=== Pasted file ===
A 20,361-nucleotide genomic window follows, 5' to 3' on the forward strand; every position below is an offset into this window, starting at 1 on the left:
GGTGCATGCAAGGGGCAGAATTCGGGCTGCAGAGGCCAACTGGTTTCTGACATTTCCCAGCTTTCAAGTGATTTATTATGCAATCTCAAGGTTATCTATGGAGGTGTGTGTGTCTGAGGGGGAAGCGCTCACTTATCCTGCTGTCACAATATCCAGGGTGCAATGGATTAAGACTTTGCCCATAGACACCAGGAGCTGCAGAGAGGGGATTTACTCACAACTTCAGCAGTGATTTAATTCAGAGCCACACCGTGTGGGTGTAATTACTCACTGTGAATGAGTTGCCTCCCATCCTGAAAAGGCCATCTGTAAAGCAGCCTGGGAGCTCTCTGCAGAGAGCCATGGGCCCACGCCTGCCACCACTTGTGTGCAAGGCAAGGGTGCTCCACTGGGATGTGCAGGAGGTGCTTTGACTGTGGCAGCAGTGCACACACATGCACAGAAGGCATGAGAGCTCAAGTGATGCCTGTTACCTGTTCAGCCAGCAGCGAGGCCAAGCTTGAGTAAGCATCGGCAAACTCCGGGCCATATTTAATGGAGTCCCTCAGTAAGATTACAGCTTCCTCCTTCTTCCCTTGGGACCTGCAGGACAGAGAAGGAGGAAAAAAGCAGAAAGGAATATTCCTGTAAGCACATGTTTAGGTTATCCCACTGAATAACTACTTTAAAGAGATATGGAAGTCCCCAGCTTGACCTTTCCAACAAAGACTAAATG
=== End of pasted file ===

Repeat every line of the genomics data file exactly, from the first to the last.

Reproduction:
A 20,361-nucleotide genomic window follows, 5' to 3' on the forward strand; every position below is an offset into this window, starting at 1 on the left:
GGTGCATGCAAGGGGCAGAATTCGGGCTGCAGAGGCCAACTGGTTTCTGACATTTCCCAGCTTTCAAGTGATTTATTATGCAATCTCAAGGTTATCTATGGAGGTGTGTGTGTCTGAGGGGGAAGCGCTCACTTATCCTGCTGTCACAATATCCAGGGTGCAATGGATTAAGACTTTGCCCATAGACACCAGGAGCTGCAGAGAGGGGATTTACTCACAACTTCAGCAGTGATTTAATTCAGAGCCACACCGTGTGGGTGTAATTACTCACTGTGAATGAGTTGCCTCCCATCCTGAAAAGGCCATCTGTAAAGCAGCCTGGGAGCTCTCTGCAGAGAGCCATGGGCCCACGCCTGCCACCACTTGTGTGCAAGGCAAGGGTGCTCCACTGGGATGTGCAGGAGGTGCTTTGACTGTGGCAGCAGTGCACACACATGCACAGAAGGCATGAGAGCTCAAGTGATGCCTGTTACCTGTTCAGCCAGCAGCGAGGCCAAGCTTGAGTAAGCATCGGCAAACTCCGGGCCATATTTAATGGAGTCCCTCAGTAAGATTACAGCTTCCTCCTTCTTCCCTTGGGACCTGCAGGACAGAGAAGGAGGAAAAAAGCAGAAAGGAATATTCCTGTAAGCACATGTTTAGGTTATCCCACTGAATAACTACTTTAAAGAGATATGGAAGTCCCCAGCTTGACCTTTCCAACAAAGACTAAATG